Should You Upgrade Your AC Before the R410A Phase Out?

HVAC professionals and homeowners are facing uncertainty surrounding the EPA’s progressing
restriction of equipment produced with R410A refrigerant, as well as the phase out of the
refrigerant itself. One of the most common concerns we hear from homeowners today is whether
they should replace their equipment now with R410A compatible equipment, or wait for the new
refrigerant and equipment to become available.

WHY IS R410A BEING PHASED OUT?

Prior to r410a being the refrigerant standard, there was R22. This utilized chemicals
called hydrochlorofluorocarbons (HCFCs), and when heated by the sun, they release chlorine.
These chlorine atoms bond with ozone and break down the ozone layer. In 1995, the UN created
a plan for the long-term phase down of R22 refrigerant, replacing it with r410a which does not
contain HCFCs. However, after time with r410a on the market, it has been discovered that the
refrigerant contains hydrofluorocarbons (HFCs). Following this realization, it was determined
that r410a has high Global Warming Potential (GWP). In 2016, the UN Montreal Protocol
Kigali Amendment was created, setting the standards for refrigerant but not naming the
particular refrigerant that will replace r410a. This amendment changed the industry standard by
requiring a non-HFC refrigerant by January 1st, 2025. The American Innovation and
Manufacturing Act of 2020 mandated the EPA to reduce the production of all HFCs by 85% over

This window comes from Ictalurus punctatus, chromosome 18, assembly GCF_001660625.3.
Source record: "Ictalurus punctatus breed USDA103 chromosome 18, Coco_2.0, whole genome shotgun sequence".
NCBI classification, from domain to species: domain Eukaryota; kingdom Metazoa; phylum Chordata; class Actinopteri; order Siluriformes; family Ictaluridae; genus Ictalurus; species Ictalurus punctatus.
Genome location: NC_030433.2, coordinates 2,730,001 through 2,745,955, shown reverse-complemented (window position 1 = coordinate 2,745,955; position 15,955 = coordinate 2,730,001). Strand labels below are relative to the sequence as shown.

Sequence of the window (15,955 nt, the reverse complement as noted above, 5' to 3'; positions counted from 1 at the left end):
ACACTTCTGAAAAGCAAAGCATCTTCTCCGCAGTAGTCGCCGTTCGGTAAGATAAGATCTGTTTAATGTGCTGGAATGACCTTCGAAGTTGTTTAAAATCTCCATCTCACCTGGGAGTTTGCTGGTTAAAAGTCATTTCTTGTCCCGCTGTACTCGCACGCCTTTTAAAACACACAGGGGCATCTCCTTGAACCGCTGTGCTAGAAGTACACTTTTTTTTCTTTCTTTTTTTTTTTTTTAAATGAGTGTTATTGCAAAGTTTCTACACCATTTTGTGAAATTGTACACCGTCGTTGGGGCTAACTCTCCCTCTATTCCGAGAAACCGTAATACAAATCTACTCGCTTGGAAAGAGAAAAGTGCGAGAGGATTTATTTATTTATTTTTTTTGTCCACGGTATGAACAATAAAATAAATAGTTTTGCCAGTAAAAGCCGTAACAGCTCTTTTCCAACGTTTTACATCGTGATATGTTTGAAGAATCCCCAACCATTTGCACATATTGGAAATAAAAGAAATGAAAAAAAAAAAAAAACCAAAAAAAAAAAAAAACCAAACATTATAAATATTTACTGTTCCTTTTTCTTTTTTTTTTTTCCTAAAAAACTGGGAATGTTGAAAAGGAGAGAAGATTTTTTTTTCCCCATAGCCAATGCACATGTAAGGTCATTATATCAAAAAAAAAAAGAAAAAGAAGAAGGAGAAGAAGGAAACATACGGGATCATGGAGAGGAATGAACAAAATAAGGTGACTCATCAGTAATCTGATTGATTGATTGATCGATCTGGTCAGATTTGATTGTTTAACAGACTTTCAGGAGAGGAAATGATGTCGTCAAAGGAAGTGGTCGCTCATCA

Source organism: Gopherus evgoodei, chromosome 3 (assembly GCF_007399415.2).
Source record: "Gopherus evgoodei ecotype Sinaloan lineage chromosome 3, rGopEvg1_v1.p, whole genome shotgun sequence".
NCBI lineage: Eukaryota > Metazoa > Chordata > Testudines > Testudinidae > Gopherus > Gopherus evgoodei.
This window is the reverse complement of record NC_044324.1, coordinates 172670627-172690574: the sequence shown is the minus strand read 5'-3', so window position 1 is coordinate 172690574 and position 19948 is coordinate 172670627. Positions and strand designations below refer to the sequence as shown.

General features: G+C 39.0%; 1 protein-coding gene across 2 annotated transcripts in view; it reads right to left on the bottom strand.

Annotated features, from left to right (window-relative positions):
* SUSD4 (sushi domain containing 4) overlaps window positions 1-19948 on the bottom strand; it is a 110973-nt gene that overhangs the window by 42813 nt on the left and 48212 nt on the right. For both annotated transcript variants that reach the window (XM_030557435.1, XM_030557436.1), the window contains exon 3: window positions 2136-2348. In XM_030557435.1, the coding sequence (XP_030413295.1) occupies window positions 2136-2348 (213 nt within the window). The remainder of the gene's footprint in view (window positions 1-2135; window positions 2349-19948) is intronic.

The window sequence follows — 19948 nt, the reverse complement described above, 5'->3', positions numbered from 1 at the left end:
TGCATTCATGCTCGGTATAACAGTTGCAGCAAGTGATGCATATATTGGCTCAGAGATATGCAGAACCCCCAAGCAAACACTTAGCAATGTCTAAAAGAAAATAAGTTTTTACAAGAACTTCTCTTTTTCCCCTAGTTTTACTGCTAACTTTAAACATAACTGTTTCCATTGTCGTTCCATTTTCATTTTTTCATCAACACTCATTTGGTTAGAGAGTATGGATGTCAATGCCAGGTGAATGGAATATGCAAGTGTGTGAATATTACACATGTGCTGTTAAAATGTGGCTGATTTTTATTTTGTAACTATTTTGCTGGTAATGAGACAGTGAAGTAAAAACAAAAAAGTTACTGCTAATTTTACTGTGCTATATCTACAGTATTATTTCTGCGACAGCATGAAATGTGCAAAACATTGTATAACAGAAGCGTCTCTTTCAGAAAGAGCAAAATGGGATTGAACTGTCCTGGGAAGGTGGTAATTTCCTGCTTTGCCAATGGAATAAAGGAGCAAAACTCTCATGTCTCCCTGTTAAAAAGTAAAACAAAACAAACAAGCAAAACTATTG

the next 15 years. It has also mandated the lowering of the GWP standard in 2034, creating the
necessity of another replacement refrigerant. As of now, the main question on homeowners
minds is whether they should wait for equipment with new refrigerant, or buy equipment that
uses r410a, which is gradually being phased out.

SHOULD YOU STILL ACQUIRE R410A EQUIPMENT?

The main argument in favor of replacing with equipment that uses r410a is the current
knowledge and understanding of the refrigerant, and how it works in a system. R410a was first
introduced in 1991, and became the industry standard on January 1st, 2013. This means that by
the time it became the main refrigerant used in the industry, equipment had already been
produced with it for twenty-two years. Therefore, technicians had twenty-two years to learn the
refrigerant before it was seen in most homes.

The new refrigerant, r454b, was first introduced in 2018. Despite existing for six years at this
point, r454b wasn’t accepted as the replacement refrigerant by most manufacturers until 2022.
As of January 2024, no major manufacturer had released equipment with the replacement
refrigerant, and it will become the industry standard by January 2025. This has left homeowners
and HVAC contractors both in a state of apprehension.

Our recommendation is to utilize equipment that is familiar and reliable. Compared to the change
from R22 refrigerant to r410a, the switch to r454b seems rather rushed. Considering that HVAC
contractors do not currently have access to r454b compatible equipment to learn on, the lack of
knowledge of this equipment will cause major hurdles once it becomes the primary refrigerant.